Cybercriminals are using counterfeit android phones to hack into WhatsApp. Anti-malware company Doctor Web identified counterfeit versions of famous smartphone brands hosting trojans to attack WhatsApp and WhatsApp Business.
At least four android devices — P48pro, Radmi note 8, Note30u and Mate40 – were affected. According to the report, cybercriminals used these devices to launch a backdoor to spy to hack WhatsApp files and access its content. Moreover, the researchers also found that the counterfeit models ran on an outdated version of their software.
How are counterfeit Android devices being hacked?
To hack WhatsApp and WhatsApp Business messaging applications, hackers create a backdoor that allows them to blend into the program and appear as a part of the application. This makes them less suspicious when they launch another backdoor to gain unauthorized access and pass through the security measures of WhatsApp.
Trojans launched to hack WhatsApp
As per the report, Trojans are sent into WhatsApp by targeting code execution. Cybercriminals use the modified object /system/lib/libcutils.so to launch a trojan that gives them complete access to the device. It can delete files, steal confidential data, and send messages to a remote server.
Hackers modify the inbuilt system library to Android.BackDoor.3105 that can launch a malicious library when a program in the device uses it. Android.BackDoor.3105 is a trojan application that is used on outdated Android devices.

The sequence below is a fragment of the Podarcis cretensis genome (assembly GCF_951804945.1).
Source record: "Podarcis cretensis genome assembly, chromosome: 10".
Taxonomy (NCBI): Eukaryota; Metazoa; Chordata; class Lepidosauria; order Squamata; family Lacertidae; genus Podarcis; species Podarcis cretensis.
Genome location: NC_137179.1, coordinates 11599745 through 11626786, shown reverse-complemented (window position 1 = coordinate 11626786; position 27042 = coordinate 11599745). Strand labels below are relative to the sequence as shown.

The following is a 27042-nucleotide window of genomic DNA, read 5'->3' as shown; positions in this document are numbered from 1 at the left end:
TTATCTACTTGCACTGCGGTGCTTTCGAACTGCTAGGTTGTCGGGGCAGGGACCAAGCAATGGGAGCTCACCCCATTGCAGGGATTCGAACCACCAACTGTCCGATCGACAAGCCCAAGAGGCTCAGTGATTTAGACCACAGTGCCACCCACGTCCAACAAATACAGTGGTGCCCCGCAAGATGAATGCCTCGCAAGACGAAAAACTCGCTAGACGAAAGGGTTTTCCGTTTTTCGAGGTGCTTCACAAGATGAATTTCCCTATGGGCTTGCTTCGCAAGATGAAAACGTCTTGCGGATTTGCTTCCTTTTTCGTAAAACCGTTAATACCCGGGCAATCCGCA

Creating backdoors when the default system library is used
Hackers can determine how the malicious library exploits the device based on how the inbuilt system. This means that while the inbuilt system library is being used, the malicious library can create other backdoors to access more files in the device or even change system settings. This trojan downloads and installs additional malicious files when the inbuilt system /system/lib/libcutils.so and /system/lib/libmtd.so are used.
Command and Control Server sends modules
Android.BackDoor.3105 connects with a Command-and-Control Server (C&C) and seeks more module downloads that can be sent into the Android program. This communication also involves sending an array of the device’s data, making it easy to perform malicious downloads. This leads to adding more plugins to the victim’s counterfeit android device. The trojans download these plugins in the counterfeit android device that get decrypted and run to continue the damage further. Cybercriminals and attackers use command and Control servers to send trojans and malware into other devices.